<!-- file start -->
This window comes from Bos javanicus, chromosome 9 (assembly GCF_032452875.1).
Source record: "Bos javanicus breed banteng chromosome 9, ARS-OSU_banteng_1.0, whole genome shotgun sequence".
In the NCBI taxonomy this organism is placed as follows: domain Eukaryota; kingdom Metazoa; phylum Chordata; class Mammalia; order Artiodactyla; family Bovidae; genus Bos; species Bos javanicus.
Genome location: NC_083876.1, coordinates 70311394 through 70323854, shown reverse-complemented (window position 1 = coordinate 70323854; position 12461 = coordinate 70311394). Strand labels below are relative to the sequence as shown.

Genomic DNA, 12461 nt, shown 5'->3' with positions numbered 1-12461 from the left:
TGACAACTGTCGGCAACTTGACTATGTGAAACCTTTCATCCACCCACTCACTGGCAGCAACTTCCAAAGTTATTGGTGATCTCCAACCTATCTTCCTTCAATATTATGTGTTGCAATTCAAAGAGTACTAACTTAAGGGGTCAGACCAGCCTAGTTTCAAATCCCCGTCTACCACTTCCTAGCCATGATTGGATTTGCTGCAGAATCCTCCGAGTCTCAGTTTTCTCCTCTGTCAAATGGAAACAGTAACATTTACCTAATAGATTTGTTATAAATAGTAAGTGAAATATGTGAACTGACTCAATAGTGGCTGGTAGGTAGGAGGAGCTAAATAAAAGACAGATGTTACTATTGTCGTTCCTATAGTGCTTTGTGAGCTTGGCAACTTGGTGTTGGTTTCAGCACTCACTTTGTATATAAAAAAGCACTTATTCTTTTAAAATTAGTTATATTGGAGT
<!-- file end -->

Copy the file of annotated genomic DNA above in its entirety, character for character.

This window comes from Bos javanicus, chromosome 9 (assembly GCF_032452875.1).
Source record: "Bos javanicus breed banteng chromosome 9, ARS-OSU_banteng_1.0, whole genome shotgun sequence".
In the NCBI taxonomy this organism is placed as follows: domain Eukaryota; kingdom Metazoa; phylum Chordata; class Mammalia; order Artiodactyla; family Bovidae; genus Bos; species Bos javanicus.
Genome location: NC_083876.1, coordinates 70311394 through 70323854, shown reverse-complemented (window position 1 = coordinate 70323854; position 12461 = coordinate 70311394). Strand labels below are relative to the sequence as shown.

Genomic DNA, 12461 nt, shown 5'->3' with positions numbered 1-12461 from the left:
TGACAACTGTCGGCAACTTGACTATGTGAAACCTTTCATCCACCCACTCACTGGCAGCAACTTCCAAAGTTATTGGTGATCTCCAACCTATCTTCCTTCAATATTATGTGTTGCAATTCAAAGAGTACTAACTTAAGGGGTCAGACCAGCCTAGTTTCAAATCCCCGTCTACCACTTCCTAGCCATGATTGGATTTGCTGCAGAATCCTCCGAGTCTCAGTTTTCTCCTCTGTCAAATGGAAACAGTAACATTTACCTAATAGATTTGTTATAAATAGTAAGTGAAATATGTGAACTGACTCAATAGTGGCTGGTAGGTAGGAGGAGCTAAATAAAAGACAGATGTTACTATTGTCGTTCCTATAGTGCTTTGTGAGCTTGGCAACTTGGTGTTGGTTTCAGCACTCACTTTGTATATAAAAAAGCACTTATTCTTTTAAAATTAGTTATATTGGAGT